Archive for 2010|Yearly archive page


In Uncategorized on June 2, 2010 at 11:10 pm

I am, undeniably, an unreliable blogger. But it seems at the moment this place has my attention again.

I’ve updated the links page today–it’s now reorganized and has a few additions. Cleaning it up has inspired me to look for more online examples of global culture that suit me. I’ll see what I can come up with.

To my horror, I have also just created a twitter account (@worldreading) and linked it to the bottom of this blog. I’ll use it to post quick links to articles that catch my attention–a much faster and more useful version of the “Now Skimming” posts.

That’s all for now. More posts soon, perhaps.


The World (Cup)

In Uncategorized on June 1, 2010 at 9:31 pm

This is the most magnificent example of global culture. I can’t let it pass without note–I love it.

Another Postcard from Tomorrow Square

In Uncategorized on June 1, 2010 at 9:14 pm

Recently I was delighted to hear James Fallows speak on “China’s Emergence” at a local symposium on opportunities for commerce in China. He gave a very tight and helpful summary of recent trends and was just as dapper, even, and insightful in person as he comes across in print and blog. His talk outlined aspects of China he found surprising during his recent three-year stay and a few policy implications of those surprises, and he ended with an entreaty to the college students in the audience. To those students, who will soon emerge into “real” world careers, he said this (this should be considered a paraphrase from the notes I took):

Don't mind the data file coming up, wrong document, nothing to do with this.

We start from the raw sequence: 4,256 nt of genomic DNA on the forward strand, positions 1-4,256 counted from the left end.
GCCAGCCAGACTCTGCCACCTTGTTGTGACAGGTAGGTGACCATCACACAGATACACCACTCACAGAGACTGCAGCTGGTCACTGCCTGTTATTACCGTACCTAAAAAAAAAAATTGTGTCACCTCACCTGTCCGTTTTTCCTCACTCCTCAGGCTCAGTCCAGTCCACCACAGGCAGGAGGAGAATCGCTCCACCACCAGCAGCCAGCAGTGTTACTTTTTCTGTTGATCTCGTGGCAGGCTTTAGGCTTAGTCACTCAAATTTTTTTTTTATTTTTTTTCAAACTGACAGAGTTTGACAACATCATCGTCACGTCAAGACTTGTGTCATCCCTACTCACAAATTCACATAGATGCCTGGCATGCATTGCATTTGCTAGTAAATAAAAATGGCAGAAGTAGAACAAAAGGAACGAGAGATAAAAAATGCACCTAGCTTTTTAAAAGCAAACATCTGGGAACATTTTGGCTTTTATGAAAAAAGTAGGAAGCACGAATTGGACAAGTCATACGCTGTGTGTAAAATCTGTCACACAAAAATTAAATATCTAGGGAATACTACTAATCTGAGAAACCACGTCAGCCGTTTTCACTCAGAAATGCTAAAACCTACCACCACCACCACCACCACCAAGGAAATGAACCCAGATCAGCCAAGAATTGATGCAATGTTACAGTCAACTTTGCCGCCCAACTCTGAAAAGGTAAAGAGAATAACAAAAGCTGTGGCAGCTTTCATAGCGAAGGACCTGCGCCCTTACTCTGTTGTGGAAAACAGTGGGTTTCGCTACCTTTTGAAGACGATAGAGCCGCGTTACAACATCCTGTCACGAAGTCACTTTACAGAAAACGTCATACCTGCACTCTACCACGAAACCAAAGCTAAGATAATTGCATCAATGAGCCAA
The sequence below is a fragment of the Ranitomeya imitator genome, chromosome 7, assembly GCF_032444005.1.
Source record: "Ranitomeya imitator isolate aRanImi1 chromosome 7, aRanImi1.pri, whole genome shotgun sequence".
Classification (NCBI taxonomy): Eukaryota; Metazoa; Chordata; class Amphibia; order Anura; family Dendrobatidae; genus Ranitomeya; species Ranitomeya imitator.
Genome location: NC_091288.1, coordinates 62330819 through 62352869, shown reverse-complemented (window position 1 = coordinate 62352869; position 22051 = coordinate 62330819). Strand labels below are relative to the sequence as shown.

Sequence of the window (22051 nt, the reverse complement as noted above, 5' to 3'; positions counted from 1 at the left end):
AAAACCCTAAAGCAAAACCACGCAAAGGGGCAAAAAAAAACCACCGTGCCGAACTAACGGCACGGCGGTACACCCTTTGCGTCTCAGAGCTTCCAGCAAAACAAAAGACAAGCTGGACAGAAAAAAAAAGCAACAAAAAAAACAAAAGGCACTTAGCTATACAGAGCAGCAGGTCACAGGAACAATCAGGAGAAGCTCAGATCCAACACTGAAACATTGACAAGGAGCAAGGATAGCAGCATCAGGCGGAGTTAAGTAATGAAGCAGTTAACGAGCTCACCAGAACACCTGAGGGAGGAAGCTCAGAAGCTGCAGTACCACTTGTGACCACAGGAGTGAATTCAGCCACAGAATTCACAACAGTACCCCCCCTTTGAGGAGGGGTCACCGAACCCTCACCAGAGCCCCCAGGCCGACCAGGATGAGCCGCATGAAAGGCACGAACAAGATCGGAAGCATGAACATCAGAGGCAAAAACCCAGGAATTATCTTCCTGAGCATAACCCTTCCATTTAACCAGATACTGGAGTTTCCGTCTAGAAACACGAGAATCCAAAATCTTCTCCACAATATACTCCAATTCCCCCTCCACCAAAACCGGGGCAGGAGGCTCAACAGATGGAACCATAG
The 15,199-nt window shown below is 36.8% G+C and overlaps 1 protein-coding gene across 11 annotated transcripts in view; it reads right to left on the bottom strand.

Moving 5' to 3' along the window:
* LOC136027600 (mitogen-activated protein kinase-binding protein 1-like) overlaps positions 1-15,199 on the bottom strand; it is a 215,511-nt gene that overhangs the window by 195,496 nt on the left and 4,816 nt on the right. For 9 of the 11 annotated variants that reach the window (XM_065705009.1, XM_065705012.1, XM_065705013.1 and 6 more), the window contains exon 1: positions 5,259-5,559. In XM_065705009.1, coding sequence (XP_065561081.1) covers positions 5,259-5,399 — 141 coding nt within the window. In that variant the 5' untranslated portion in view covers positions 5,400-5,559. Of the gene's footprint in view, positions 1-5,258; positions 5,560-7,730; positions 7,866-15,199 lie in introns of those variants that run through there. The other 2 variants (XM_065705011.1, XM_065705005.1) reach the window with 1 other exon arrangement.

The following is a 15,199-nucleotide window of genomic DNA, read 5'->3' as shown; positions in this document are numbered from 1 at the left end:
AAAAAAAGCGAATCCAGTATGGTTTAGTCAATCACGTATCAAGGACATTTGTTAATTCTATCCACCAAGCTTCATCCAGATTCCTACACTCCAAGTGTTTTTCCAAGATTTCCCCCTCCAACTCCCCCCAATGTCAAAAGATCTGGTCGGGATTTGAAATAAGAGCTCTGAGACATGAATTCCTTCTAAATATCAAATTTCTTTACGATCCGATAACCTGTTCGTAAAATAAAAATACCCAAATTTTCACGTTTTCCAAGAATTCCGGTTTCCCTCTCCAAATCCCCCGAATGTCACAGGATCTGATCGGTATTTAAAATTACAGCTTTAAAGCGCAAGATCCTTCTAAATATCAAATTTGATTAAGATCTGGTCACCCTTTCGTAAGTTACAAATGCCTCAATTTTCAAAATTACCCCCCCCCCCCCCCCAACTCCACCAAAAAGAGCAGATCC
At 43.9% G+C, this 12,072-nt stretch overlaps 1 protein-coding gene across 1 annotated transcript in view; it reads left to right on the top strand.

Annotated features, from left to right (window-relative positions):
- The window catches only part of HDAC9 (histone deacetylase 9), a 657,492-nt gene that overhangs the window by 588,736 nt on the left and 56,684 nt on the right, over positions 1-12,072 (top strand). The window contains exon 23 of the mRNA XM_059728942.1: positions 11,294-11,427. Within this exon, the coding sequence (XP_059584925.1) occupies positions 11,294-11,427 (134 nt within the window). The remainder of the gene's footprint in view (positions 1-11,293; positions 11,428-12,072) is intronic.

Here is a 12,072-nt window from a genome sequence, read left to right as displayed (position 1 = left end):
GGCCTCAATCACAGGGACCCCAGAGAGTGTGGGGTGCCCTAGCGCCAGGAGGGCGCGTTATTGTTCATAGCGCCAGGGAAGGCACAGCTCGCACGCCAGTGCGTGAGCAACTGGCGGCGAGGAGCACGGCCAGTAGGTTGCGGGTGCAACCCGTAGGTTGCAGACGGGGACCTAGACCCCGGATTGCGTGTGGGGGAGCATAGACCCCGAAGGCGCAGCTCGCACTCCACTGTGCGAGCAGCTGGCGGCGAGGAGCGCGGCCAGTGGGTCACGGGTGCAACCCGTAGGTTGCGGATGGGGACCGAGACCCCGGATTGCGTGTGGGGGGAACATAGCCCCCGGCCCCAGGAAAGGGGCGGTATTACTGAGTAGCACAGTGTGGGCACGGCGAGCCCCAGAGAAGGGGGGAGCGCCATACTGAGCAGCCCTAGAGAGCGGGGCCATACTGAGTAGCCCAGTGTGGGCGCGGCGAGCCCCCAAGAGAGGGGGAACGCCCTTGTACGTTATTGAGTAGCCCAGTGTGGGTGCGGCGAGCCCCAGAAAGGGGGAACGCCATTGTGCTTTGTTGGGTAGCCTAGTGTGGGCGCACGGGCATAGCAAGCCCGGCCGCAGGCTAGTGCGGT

Increasingly Americans are studying Chinese and that is absolutely a good thing. I wish I had learned it earlier and I have always been thankful for the Mandarin abilities that I have. But more than learning Chinese, if you are a college student today, looking ahead to a career as a leader in global business, more important than speaking Chinese is the need to have Americans spend enough time in China, with Chinese, and in China-influenced spheres that they feel comfortable with a world in which China plays a major part. Feeling frightened, holding uninformed fears of China’s rise, will only distort and limit our future. Make China a comfortable part of your mental map, of your world, so you don’t feel threatened by it but are interested in it. The more comfortable we can become with China as it emerges, the better we will all be.

I wanted to hug him. This is my ardent hope for my own congregation. Fallows put it perfectly.

This sentiment and priority, which resonates so fundamentally with me, might be an unusual one for a church. On its face, I suppose it isn’t particularly spiritual or even ecclesial. Why do I care whether my congregation members, not just in their actions or their vacations or their relationships, but deep down in their own mental landscape, recognize a land called China and the people who call it their home? Becoming “comfortable with a world in which China plays a major part” is not only prudent, it’s also reflective of the type of cosmopolitanism I’ve been thinking a lot about lately. Is cosmopolitanism a Biblical posture, and what are its salient features? What would be the implications of Christian cosmopolitanism for discipleship and the church? I may use this space to write more about that soon.